That’s why it’s critical to settle the issue of exercising the citizen’s right to vote. The Ukrainian Constitution guarantees that all citizens of Ukraine are equal in their voting rights, regardless of religion, race or residency. But in practice, those who have moved abroad to work cannot properly exercise their constitutional rights. Part of the problem is that, outside the country, Ukrainians can only vote according to party lists, as they don’t have a riding. In many cases they can’t get to the polling station and vote at all. In Spain, for instance, where hundreds of thousands of Ukrainians live, there are only three polling stations: one at the embassy and two at the two consulates. The polling stations in Madrid and Barcelona can handle at most 3,000 voters. There were cases where people stood in line to vote the entire day only to have the station closed in their faces.

In this context, it also makes sense to distinguish between Ukraine’s eastern and western communities abroad. They have much in common, but there are even more differences. For one thing, the eastern diaspora is far larger and is effectively dedicated to the preservation of Russki Mir, which dominates where they are. “At one time we were proud of our schools in Tbilisi, Baku and Astana,” says Ratushniy. “They’re all closed now. In Russia, where there are millions of Ukrainians, our organizations are now banned and our libraries have been shut down. Our leaders have lost the right to their professions. In Belarus, we did not manage to appoint an ambassador for many years. In Kazakhstan, there was no ambassador for three years. Similar things happened in Moldova and the Caucasus. With this kind of negligent attitude towards Ukrainians abroad, it’s hardly surprising that we are losing them.”

Looking for new recipes

“There’s no need to invent the bicycle,” says Horodetskiy. “We just need to look how things are done in Italy or Poland. For starters, all we need to do is implement the law: set up an agency to work with Ukrainians abroad and get it to work. Once the laws are in place, the programs and so on, Ukraine has to start taking their interests into account, more than just good wishes from officials on Mykhailivska Ploshcha. The new election law needs to be passed and give migrants the opportunity to influence the government through the ballot box, to elect and be elected as the Constitution states. For instance, the Italian legislature has a broad representation of Italians abroad, both in the lower house and in the Senate. Earlier, they had an entire ministry.”

“This is a kind of controlling share that can very often determine who comes to power, the right or the left,” says Horodetskiy. “When there is a representation of the diaspora, it gains the interest of both those in power and the opposition. Then the chances that the community will pay attention and do something meaningful become far higher. If there were some representation, then there would be competition to appeal to the emigrants and that would spill over into real deeds.”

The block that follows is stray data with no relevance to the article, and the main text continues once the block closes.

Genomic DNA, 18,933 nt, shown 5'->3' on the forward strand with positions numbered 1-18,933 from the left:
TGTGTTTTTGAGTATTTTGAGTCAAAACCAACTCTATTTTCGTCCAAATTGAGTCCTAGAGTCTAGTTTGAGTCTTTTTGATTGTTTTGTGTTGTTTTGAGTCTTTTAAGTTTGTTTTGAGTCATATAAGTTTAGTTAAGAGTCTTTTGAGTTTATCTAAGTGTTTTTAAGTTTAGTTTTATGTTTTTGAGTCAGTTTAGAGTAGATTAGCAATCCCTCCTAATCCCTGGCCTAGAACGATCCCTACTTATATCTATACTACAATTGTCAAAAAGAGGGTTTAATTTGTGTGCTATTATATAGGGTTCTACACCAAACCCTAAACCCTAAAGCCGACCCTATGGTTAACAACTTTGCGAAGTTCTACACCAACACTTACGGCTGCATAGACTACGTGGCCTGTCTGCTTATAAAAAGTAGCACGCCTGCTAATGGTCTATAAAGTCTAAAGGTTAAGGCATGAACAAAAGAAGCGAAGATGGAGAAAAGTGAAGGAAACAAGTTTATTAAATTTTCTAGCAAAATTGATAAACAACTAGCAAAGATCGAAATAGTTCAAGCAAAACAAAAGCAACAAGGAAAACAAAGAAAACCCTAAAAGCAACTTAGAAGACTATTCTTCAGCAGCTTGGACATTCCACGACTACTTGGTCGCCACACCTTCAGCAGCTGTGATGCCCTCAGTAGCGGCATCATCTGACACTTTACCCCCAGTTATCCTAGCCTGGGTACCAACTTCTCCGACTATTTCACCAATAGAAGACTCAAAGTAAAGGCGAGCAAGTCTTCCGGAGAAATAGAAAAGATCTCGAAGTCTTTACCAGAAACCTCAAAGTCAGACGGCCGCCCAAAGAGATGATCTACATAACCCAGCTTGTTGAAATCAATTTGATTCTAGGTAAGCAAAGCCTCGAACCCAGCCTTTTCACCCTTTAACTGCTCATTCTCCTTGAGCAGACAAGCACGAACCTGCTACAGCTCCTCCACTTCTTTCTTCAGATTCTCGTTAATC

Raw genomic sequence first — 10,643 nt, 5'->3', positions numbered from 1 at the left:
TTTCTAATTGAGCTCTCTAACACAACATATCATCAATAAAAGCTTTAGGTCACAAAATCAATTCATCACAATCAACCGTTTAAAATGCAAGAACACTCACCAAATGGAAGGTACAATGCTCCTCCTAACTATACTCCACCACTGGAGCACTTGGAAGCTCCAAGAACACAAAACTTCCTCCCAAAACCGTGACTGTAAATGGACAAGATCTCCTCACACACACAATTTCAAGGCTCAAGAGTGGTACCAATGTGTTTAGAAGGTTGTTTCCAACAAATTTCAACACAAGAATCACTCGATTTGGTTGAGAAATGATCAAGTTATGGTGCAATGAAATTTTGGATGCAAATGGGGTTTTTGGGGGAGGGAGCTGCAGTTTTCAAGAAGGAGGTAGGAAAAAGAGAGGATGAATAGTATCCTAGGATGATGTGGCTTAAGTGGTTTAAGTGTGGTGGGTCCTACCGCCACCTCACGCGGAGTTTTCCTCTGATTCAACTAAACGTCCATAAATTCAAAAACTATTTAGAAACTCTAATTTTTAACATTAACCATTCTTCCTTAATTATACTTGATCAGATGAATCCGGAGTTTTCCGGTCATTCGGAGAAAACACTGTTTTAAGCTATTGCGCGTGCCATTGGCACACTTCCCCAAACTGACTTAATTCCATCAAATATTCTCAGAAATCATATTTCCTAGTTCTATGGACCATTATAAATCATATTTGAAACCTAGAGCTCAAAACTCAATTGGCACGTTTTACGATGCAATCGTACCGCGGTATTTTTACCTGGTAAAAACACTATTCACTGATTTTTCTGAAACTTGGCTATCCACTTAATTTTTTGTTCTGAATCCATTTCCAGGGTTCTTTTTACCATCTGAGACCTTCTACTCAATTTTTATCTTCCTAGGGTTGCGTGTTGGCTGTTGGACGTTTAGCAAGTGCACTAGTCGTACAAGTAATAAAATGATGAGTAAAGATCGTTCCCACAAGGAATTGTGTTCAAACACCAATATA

After all, embassies and consulates shouldn’t be the only place where people can vote. There are honorary consulates and many communities have homes. If three representatives from various parties are sent from Ukraine, the community can organize the rest. Yet another option is e-voting. All that is needed is political will.

Last but not least, notes Horodetskiy, there’s the important matter of reviewing, improving and adapting consular legislation and having consuls carry out their normal functions in terms of defending the interests of their citizens. “Many rules are either outdated or are too open to interpretation,” he says. “The result is that too many decisions are up to the consul’s discretion, which means that in the same country different consulates might interpret the same issue in opposite ways. We’ve seen instances, where the foreign country does more to accommodate our citizens than their own consulates. This includes issuing permits and identification papers, and other matters that make life a little easier in a foreign country. Diplomatic missions also need to work together more with their migrants. This has become particularly noticeable since the Maidan. There is no coordination. The embassy lives its own life, emigrants live their own.” Clearly, Ukrainian missions need their staffing to be beefed up especially in Europe since the visa free regime was instituted.

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Times are not easy for the Ukrainian community all over the world. The older immigration is fading away while the new one is just getting its feet, although in some cases, such as in Europe, it’s already starting to establish its own politics. Ukrainians will continue to migrate because Ukrainian specialists and students are in demand abroad. But they need to know that they can go home any time and feel welcome. That means Ukraine has to be giving an unambiguous signal that it awaits them and will welcome them back.

“In Germany, we have an interesting situation with those people whose parents took them away when they were little children,” says Natalia Kostiak, a Ukrainian activist in Hamburg. “Not all of them adapted well and it wasn’t their choice. Now, many of them would gladly return to Ukraine or even live in both countries, which has become fashionable. Of course, there’s the problem of dual citizenship, which Ukraine may have to resolve, one way or another.”

In fact, the emigrant community doesn’t need that much from its homeland, just a little attention and respect. But Ukraine does need them, and not just because they are the country’s main investor: in 2018 alone, NBU data shows that emigrants transferred more than US $9bn. And that does not include money that is handed over in person. Ukraine’s community abroad is a powerful force that a country that is facing so many challenges—a war, occupied territories, a demographic crisis—cannot allow itself to lose. Even if there are only 15mn Ukrainians abroad and not 20, they can serve the country’s interests and Ukraine needs to learn to do so: other countries can only dream of such a powerful ally, lobbyist and friend.

Translated by Lidia Wolanskyj